Word Origin & History
late 15c., from O.Fr. blont "fair, blond" (12c.), from M.L. adj. blundus "yellow," perhaps from Frankish *blund. If it is a Germanic word, it is possibly related to O.E. blonden-feax "gray-haired," from blondan, blandan "to mix" (see blend
). According to Littré, the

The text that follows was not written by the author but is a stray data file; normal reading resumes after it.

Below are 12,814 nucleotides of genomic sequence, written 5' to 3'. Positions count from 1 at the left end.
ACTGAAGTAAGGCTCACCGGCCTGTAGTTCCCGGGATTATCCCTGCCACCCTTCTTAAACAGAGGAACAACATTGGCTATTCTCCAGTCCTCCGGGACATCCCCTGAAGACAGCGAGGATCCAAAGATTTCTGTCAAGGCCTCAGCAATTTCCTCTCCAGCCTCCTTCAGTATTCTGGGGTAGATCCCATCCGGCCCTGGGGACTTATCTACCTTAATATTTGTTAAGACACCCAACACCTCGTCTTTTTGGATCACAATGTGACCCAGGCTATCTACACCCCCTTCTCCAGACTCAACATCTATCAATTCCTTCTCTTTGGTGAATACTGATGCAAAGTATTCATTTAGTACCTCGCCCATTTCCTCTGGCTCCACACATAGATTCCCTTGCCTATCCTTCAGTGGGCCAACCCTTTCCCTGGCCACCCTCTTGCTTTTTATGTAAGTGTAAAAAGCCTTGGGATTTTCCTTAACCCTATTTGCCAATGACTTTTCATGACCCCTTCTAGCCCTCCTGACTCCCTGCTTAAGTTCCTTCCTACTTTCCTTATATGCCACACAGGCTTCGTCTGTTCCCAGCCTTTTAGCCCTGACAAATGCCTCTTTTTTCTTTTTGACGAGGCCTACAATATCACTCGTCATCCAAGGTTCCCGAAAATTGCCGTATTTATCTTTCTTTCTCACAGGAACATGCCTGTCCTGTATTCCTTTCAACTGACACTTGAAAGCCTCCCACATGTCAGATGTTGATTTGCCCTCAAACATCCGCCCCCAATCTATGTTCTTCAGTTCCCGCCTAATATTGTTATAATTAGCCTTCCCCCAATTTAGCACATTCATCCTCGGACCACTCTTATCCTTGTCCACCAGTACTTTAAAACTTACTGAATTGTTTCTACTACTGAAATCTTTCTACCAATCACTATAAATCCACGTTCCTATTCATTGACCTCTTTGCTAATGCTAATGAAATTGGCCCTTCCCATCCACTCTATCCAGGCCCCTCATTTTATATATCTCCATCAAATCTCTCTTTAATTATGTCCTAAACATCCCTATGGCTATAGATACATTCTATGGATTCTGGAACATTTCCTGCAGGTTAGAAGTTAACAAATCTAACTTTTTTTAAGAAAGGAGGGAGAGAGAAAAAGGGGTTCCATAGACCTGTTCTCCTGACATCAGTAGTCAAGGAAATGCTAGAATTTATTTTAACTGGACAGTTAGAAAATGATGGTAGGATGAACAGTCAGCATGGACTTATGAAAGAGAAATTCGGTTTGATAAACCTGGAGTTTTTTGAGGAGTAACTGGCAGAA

original sense of the French word was "a colour midway between golden and light chestnut," which might account for the notion of "mixed." O.E. beblonden meant "dyed," so it is also possible that the root meaning of blonde, if it is Germanic, may be "dyed," as ancient Teutonic warriors were noted for dying their hair. Du Cange, however, writes that blundus was a vulgar pronunciation of L. flavus "yellow." Another guess (discounted by German etymologists), is that it represents a V.L. *albundus, from alba "white." The word was reintroduced into English 17c. from French, and was until recently still felt as French, hence blonde (with Fr. fem. ending) for females. As a noun, used c.1755 of a type of lace, 1822 of persons. It. biondo, Sp. blondo, O.Prov. blon all are of Germanic origin.